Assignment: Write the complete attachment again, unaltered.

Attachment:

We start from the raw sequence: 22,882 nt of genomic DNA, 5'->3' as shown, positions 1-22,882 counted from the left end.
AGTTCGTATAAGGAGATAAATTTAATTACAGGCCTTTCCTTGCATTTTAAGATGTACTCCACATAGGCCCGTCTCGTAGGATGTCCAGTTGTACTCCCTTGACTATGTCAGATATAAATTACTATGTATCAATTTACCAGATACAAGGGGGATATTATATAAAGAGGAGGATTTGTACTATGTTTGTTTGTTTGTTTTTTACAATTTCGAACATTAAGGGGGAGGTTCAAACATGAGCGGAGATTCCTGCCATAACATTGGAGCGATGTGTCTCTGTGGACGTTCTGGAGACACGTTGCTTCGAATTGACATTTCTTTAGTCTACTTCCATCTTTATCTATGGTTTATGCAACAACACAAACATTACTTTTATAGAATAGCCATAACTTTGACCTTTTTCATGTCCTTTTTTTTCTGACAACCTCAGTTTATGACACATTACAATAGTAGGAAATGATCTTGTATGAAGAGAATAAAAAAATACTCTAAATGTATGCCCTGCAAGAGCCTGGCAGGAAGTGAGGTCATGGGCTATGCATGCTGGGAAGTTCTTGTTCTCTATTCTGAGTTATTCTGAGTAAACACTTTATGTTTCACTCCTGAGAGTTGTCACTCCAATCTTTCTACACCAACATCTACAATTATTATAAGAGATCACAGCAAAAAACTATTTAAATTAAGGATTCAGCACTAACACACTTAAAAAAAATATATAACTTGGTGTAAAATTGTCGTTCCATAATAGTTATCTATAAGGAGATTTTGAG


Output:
We start from the raw sequence: 22,882 nt of genomic DNA, 5'->3' as shown, positions 1-22,882 counted from the left end.
AGTTCGTATAAGGAGATAAATTTAATTACAGGCCTTTCCTTGCATTTTAAGATGTACTCCACATAGGCCCGTCTCGTAGGATGTCCAGTTGTACTCCCTTGACTATGTCAGATATAAATTACTATGTATCAATTTACCAGATACAAGGGGGATATTATATAAAGAGGAGGATTTGTACTATGTTTGTTTGTTTGTTTTTTACAATTTCGAACATTAAGGGGGAGGTTCAAACATGAGCGGAGATTCCTGCCATAACATTGGAGCGATGTGTCTCTGTGGACGTTCTGGAGACACGTTGCTTCGAATTGACATTTCTTTAGTCTACTTCCATCTTTATCTATGGTTTATGCAACAACACAAACATTACTTTTATAGAATAGCCATAACTTTGACCTTTTTCATGTCCTTTTTTTTCTGACAACCTCAGTTTATGACACATTACAATAGTAGGAAATGATCTTGTATGAAGAGAATAAAAAAATACTCTAAATGTATGCCCTGCAAGAGCCTGGCAGGAAGTGAGGTCATGGGCTATGCATGCTGGGAAGTTCTTGTTCTCTATTCTGAGTTATTCTGAGTAAACACTTTATGTTTCACTCCTGAGAGTTGTCACTCCAATCTTTCTACACCAACATCTACAATTATTATAAGAGATCACAGCAAAAAACTATTTAAATTAAGGATTCAGCACTAACACACTTAAAAAAAATATATAACTTGGTGTAAAATTGTCGTTCCATAATAGTTATCTATAAGGAGATTTTGAG